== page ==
Tag Archives: Travel

Being loved, timelessly.

Lower Antelope Canyon, AZ

Our trip west, through our nation’s national parks in Utah and Arizona’s landscapes, continues to exceed my expectations! Those pesky expectations are being left, quite literally, in the dust.

On our hikes, or traveling on black ribbons of asphalt through other-world-like spaces, I’m noticing, and thinking of Mom and Dad alot. Missing them in a sweet way.

They liked traveling in our states. They would have loved to hear about our adventures. I miss not sharing this with them, and I miss their interests in us.

I am grateful this morning for this tender awareness. It gets lost, or misplaced; drowned out in the hub-bub of city and chores. I like to think that they and Trudy are watching and smiling from their place of sublime wonder and love. Lofty ideals grounded in this almost-hurt in my chest for being their daughter and sister still here.

I drift.

There are not many things we know for sure about how life and death and before or after life and death works, but this is one thing I do know.

My family loved and loves me, and wanted and wants goodness for me. Not everyone is left with such a gift when left here.  I have come to know this by listening.  That this knowing of being loved by a parent or sibling, even when there is strife and struggles, is not a given; not always the case.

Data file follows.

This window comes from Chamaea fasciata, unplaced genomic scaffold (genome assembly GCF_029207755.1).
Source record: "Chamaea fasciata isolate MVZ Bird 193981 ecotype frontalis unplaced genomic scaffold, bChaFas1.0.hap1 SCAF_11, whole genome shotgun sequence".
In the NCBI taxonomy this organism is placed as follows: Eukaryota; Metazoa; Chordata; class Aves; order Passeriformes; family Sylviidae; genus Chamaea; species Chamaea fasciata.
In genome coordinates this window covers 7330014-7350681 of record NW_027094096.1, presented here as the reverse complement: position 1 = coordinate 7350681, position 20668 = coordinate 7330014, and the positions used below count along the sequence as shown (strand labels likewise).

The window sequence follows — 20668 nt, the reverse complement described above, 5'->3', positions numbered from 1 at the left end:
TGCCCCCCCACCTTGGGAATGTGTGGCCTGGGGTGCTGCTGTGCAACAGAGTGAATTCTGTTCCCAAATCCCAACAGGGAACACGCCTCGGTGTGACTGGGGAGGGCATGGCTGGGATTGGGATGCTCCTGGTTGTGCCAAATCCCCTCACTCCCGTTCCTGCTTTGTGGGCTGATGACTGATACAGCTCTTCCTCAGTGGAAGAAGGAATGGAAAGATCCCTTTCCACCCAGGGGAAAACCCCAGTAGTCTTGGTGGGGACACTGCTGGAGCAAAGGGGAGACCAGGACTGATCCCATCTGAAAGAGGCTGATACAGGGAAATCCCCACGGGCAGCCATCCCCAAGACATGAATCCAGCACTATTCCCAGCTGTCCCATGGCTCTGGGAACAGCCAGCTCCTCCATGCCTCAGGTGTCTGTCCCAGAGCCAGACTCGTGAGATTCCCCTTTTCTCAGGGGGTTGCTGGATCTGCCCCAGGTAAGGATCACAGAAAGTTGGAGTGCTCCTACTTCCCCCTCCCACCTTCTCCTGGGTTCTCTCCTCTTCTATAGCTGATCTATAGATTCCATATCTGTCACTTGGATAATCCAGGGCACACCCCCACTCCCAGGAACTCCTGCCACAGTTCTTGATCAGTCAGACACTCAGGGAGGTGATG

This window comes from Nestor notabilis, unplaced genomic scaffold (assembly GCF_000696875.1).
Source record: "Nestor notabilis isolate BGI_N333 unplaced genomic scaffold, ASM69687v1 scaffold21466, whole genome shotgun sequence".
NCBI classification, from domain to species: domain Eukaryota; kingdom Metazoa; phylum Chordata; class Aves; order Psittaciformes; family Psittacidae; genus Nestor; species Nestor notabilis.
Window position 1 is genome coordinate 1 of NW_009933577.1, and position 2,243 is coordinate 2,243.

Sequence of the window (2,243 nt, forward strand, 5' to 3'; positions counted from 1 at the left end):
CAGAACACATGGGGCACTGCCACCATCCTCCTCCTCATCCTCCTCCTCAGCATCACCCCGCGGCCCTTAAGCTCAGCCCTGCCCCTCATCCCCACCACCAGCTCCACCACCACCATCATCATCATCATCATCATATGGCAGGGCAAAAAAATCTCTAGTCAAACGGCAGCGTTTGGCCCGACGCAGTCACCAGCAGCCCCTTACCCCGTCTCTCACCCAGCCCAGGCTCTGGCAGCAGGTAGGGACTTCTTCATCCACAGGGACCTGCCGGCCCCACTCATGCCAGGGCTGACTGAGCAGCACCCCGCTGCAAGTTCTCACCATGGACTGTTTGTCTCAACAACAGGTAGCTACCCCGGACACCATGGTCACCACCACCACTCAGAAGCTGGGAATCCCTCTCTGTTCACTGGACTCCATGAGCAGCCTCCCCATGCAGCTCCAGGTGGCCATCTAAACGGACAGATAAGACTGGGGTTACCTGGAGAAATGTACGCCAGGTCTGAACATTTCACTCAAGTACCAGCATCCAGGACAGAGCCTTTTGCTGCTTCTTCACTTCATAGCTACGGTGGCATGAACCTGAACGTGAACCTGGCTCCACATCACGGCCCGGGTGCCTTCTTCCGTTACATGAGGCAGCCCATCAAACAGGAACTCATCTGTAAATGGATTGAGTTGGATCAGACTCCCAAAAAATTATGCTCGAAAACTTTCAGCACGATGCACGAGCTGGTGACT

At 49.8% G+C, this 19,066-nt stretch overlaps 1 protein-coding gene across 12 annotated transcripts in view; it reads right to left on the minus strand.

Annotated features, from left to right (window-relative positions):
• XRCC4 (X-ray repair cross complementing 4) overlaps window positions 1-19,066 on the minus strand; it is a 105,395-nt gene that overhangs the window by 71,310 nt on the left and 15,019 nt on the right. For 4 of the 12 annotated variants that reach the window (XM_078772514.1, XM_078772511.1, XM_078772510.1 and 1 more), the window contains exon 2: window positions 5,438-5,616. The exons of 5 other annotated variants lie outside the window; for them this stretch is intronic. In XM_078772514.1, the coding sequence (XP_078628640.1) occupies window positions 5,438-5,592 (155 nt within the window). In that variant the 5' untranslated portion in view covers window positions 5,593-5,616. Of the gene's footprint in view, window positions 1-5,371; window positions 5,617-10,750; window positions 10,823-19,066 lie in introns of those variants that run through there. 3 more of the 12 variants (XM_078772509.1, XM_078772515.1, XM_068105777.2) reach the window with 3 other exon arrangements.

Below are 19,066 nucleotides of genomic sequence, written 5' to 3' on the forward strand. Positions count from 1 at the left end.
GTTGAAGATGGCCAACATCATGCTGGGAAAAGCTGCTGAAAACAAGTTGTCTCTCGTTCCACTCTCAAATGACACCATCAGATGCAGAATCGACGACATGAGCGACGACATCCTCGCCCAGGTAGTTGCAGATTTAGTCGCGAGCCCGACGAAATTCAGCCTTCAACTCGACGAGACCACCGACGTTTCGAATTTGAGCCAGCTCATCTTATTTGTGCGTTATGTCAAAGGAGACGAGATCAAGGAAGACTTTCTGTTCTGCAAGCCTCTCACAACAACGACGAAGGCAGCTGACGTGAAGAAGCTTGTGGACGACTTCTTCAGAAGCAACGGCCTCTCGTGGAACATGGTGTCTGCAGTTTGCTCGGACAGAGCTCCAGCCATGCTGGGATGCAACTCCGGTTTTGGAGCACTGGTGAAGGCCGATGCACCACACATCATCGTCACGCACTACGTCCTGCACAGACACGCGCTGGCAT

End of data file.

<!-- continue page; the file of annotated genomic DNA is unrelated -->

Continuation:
But here in these wide open spaces I am found knowing my reality of being loved, timelessly.  It creeps up out of the rocks with its tender yet powerful truth. Almost overwhelms me with its reminder.

Love is eternal.

Older than these millions-of-years-old formations, deeper than the canyons that I get to see and hike, love endures.  Lasts.

I am still loved, and, so are you.

Rockport

Rockport Fishing © twyatt 2014A few moments on the balcony looking out to the edge of sky and water.  Water and earth.

Bob is fishing off the bank and has signaled that he already has snagged two good sized trout.

Settling back into my water-scape view, tears swell as naturally as the persistent, gentle lapping of waves against the concrete bulkhead.

These are the good days.

In hindsight we’ll see more of the incredible gift of these easy times, even as we know in these moments their delicate joys.

Looking Forward To Pecos

Pecos River © Twyatt 2012Pecos View © Twyatt 2012Pecos Angel © Twyatt 2012

A few have asked about where I am going and what I am doing in June?  Here’s the link to where I will be, Our Lady of Guadalupe Abbey in Pecos, New Mexico, plus a few pictures from when I was there in 2012.

I will be attending the Pecos Benedictine Charismatic School for Spiritual Direction including classes, group activities, meeting with an assigned Spiritual Director, prayers and quiet time for study and personal reflection. Continue reading

Off The Grid in Ollantaytambo

I wish you could see what Les and I got to see and experience today while off the beaten path in Ollantaytambo.

Ollantaytambo Main Street © Twyatt 2014Ollantaytambo Doorway © Twyatt 2014Ollantaytambo Bougainvillea © Twyatt 2014